Green Day Make Punk Arena-Sized

May 15th, 2009 // 7 Comments

Our look at the closing lines of the week’s biggest new-music reviews continues with a roundup of reactions to 21st Century Breakdown, the eighth studio album by Green Day:

• ”The Who and Big Country for the fourth generation thinking “Blank Generation” is about them.” [Christopher R. Weingarten, 1000TimesYes]

• “Ultimately, the question isn’t whether multiplatinum success has cost Green Day the right to protest, only whether that protest feels vital. It’s hard to know what to make of taunts like ‘You’re a sacrificial suicide / Like a dog that’s been sodomized.’ As with many good punks before him, Armstrong is better at voicing gripes than offering solutions, which makes him a tricky choice to lead a revolution. If we’re gonna come with you, you gotta tell us where we’re goin’.” [Steve Kandell, Spin]

• ”But the most common phrases can feel fresh when shouted out in an arena, and that’s exactly what thrilled rock fans will be doing all summer as Green Day reasserts its dominance. Every kid should rediscover the language of questioning and self-assertion that Armstrong mines. Everyone should have a chance to yell ‘Revolution!’ while a rock band plays. It’s wonderful that, after all this time, Green Day is still finding new ways to make that possible.” [Ann Powers, Los Angeles Times]

• ”Like Pete Townshend in the Who, [Armstrong]’s lucky to have rhythm section pals like Mike Dirnt and Tre Cool; those two haven’t lost a step. Like U2 in 2001, he’s lucky to be here and wants to do something wide-screen and out-sized with his time. Like almost nobody else in rock, he makes it seem like fun to be so ambitious, as if it’s something we should all want to be. No small feat, that.” [Joe Gross, Austin American-Statesman]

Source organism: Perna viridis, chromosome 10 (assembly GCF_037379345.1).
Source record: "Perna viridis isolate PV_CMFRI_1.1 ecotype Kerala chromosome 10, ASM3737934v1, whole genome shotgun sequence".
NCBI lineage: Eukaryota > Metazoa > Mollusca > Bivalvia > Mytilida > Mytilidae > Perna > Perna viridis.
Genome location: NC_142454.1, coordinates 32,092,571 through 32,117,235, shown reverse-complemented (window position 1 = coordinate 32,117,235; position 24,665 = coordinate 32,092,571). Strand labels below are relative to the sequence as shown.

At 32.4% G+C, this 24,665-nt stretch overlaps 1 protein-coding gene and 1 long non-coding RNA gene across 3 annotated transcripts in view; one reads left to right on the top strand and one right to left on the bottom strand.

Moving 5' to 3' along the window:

• ”The exuberant pop-punk of old has morphed into epic Who-style stadium-rock, with thundering drums underpinning windmill chords and shout-from-the-rooftops choruses. Rock operas demand nothing less, and Green Day delivers.” [Greg Kot, Chicago Tribune]

• ”Part of the thrill on 21st Century Breakdown is that the Green Day guys don’t need to be pushing themselves this hard. It’s not like there’s anyone left for them to compete with. (What, Sponge are gonna do a three-disc adaptation of Moby Dick? Probz not!) Yet the extra strain is audible in the music, and every song adds to the overall vibe of grown men trying way too hard to communicate, challenging themselves along with their audience. They revitalize the whole idea of big-deal rock stars with something to say about the real world. They’re keeping promises they never even made, promises left behind by all the high-minded Nineties bands that fell apart along the way. If it’s a continual surprise that Green Day are the ones to pick up the torch and run with it, that’s part of what makes 21st Century Breakdown so fresh and vital — Green Day sound like they’re as shocked as anyone else.” [Rob Sheffield, Rolling Stone]

  1. yes, but what does Pitchfork think???

  2. The best thing about this album is that there’s 18 actual 4 minute songs on it, no more of the American Idiot song-suite bs. Other than that the only thing you can say about it is that is sounds like Green Day.

  3. it’s $4.99 at amazon mp3, btw.

  4. @Maura: Ha! My friend paid $14 to buy it from iTunes last night and is pissed.

  5. @yoga: They’re all waiting to see what their cool friends think before they form an opinion.

  6. I still think “Know Your Enemy” sounds alot like “Infected” by Bad Religion. Except that, you know, “Infected” was a good song.

  7. When did this 3 chord punk-pop band become “deep?” I listened to American Idiot a few times and thought it was another Green Day record with longer songs, and that bummed me out. It’s sad to me that they are somehow standardbearers of serious, meaningful rock and roll. They’re perfectly fine.

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